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      Java Design Patterns: Best Practices for Designing and Implementing Java Applications

      Java Design Patterns
      Blog Java

      Java Design Patterns: Best Practices for Designing and Implementing Java Applications

      The best practices deployed by experienced object-oriented software engineers are represented by design patterns. Design patterns are approaches to common issues that software developers run across when creating new applications. These answers were discovered by trial and error over a long period of time by numerous software engineers.

      In this article, you can learn Java Design Patterns with Best Practices for Designing and Implementing Java Applications. Accelerate your design pattern skills by enrolling in our Java Training in Chennai at SLA Institute.

      Table of Contents

      • Design Patterns in Java
      • Applications of Design Pattern
      • Types of Design Patterns
      • Factory Pattern
      • Builder Pattern
      • Bridge Pattern
      • Composite Pattern
      • Singleton Pattern
      • Facade Pattern
      • Mediator Pattern
      • Flyweight Pattern
      • Proxy Pattern
      • Interpreter Pattern

      Design Patterns in Java

      The book Design Patterns – Elements of Reusable Object-Oriented Software, published in 1994, introduced the idea of design patterns in software development. Richard Helm, Erich Gamma, John Vlissides, and Ralph Johnson all contributed to it.

      Gang of Four (GOF) is the collective pen name for these writers. These writers assert that the following object oriented design concepts serve as the foundation for design patterns.

      • Programmed to an interface rather than being implemented
      • Give preference to object construction over the inheritance

      Application of Design Pattern

      There are two main applications for design patterns in software development.

      Common Platform for Developers

      Design patterns are suited to a certain situation and provide a common language like Python and Java. For instance, the use of a single object is indicated by the singleton design pattern, so all developers who are familiar with it will use a single object and be able to recognize it in a program.

      Best Practices

      Design patterns have been developed over a considerable amount of time and offer the best practices to certain issues that arise during the development of software. Unexperienced engineers can learn software design more quickly and easily by becoming familiar with these patterns.

      Types of Design Patterns

      There are 23 design patterns, based on the design pattern sourcebook Design Patterns – Elements of Reusable Object-Oriented Software. Three categories—creational, structural, and behavioral patterns—can be used to group these patterns. We’ll also talk about the popular design pattern categories: Design patterns for J2EE.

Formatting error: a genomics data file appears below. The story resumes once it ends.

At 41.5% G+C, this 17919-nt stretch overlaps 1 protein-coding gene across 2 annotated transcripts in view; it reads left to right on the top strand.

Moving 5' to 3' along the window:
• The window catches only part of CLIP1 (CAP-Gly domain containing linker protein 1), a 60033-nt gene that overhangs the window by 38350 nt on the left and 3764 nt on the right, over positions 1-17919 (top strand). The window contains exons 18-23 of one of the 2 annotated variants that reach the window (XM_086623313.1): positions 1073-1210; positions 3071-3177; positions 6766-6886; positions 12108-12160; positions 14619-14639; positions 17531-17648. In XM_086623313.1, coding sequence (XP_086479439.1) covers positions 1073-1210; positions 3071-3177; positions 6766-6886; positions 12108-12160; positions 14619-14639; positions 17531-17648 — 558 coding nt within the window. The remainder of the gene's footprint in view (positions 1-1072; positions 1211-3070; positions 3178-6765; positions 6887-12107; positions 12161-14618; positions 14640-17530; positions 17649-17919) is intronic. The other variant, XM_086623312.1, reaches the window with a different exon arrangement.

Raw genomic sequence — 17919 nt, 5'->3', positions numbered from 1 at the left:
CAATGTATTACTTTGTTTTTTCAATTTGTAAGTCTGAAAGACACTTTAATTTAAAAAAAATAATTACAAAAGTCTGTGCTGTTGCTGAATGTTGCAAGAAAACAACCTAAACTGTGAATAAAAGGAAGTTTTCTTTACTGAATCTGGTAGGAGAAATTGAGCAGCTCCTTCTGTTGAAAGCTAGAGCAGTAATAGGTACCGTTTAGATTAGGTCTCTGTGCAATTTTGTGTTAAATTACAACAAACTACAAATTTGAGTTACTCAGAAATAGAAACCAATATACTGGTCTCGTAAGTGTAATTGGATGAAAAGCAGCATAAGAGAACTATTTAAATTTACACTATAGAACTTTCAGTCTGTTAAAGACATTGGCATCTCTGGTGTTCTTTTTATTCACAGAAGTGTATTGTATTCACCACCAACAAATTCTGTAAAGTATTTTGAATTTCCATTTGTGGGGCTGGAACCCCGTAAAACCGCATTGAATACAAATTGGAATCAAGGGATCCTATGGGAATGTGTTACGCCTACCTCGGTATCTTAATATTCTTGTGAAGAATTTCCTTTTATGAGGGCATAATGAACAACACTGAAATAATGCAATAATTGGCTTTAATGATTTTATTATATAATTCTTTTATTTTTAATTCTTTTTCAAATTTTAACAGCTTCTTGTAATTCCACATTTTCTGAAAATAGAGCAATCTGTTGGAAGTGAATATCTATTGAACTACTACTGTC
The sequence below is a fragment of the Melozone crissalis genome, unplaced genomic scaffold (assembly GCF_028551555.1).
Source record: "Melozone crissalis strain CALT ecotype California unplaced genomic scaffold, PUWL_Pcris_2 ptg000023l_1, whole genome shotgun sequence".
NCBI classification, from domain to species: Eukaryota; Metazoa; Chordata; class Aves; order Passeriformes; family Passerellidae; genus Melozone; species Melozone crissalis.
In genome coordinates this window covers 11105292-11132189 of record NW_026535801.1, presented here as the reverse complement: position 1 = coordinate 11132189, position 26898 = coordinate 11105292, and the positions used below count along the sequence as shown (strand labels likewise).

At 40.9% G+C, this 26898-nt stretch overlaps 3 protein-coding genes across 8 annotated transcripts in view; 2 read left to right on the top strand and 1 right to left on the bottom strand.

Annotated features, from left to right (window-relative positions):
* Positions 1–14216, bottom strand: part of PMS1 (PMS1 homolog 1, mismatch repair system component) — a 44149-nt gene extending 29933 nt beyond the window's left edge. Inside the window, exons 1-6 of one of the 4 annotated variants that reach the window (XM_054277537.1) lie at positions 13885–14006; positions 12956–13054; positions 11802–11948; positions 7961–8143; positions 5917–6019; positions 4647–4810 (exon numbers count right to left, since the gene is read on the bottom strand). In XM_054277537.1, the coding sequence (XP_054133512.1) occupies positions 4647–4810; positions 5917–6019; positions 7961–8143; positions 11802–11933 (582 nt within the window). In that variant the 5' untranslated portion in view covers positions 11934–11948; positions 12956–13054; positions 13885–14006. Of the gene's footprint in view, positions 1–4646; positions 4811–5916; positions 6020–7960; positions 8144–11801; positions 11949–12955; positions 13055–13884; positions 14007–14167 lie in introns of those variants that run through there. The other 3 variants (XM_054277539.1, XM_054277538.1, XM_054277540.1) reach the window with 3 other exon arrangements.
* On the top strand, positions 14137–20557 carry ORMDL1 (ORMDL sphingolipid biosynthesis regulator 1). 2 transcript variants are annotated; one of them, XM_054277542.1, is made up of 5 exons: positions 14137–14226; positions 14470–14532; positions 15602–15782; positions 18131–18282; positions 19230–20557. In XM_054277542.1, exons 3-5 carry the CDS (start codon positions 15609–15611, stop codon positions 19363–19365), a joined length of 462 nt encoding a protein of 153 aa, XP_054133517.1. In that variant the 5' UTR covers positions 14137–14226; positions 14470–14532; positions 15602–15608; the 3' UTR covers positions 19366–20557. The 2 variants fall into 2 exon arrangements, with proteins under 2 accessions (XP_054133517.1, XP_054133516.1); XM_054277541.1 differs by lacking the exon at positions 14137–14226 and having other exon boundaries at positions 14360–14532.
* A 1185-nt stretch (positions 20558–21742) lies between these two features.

Creational Patterns

      Instead of instantiating objects directly with the new operator, these design patterns offer a mechanism to generate things while concealing the creation logic. As a result, the program has more freedom to choose which objects should be created for a particular use case.

      Structural Patterns

      These design patterns deal with the composition of classes and objects. The concept of inheritance is used to specify how to combine objects to create new functions and to construct interfaces.

      Behavioral Patterns

      These design patterns have a specific focus on the interaction of items.

      J2EE Patterns

      These design patterns specifically concentrate on the presentation tier of J2EE. These patterns have been noticed by Sun Java Centre.

      Factory Pattern

      One of the most popular design patterns for Java is the factory pattern. Given that it offers one of the greatest processes for creating an object, this kind of design pattern is a creational pattern. Using a standard interface, we generate objects in the factory design without revealing the creation logic to the client. We also use this design to refer to recently created items.

      Implementation

      We’ll create classes that implement the Shape interface as well as the interface itself. A factory class called ShapeFactory is defined in the next phase.

      Our demo class, FactoryPatternDemo, will use ShapeFactory to get a Shape object. It will pass ShapeFactory information (CIRCLE, RECTANGLE, or SQUARE) to get the appropriate kind of object.

      Java Design Patterns

      Step 1: Create an Interface

      Shape.java

      public interface Shape 

      {

         void draw();

      }

      Step 2: Now, create concrete classes to implement the same interface

      Rectangle.java

      public class Rectangle implements Shape 

      {

         @Override

         public void draw() {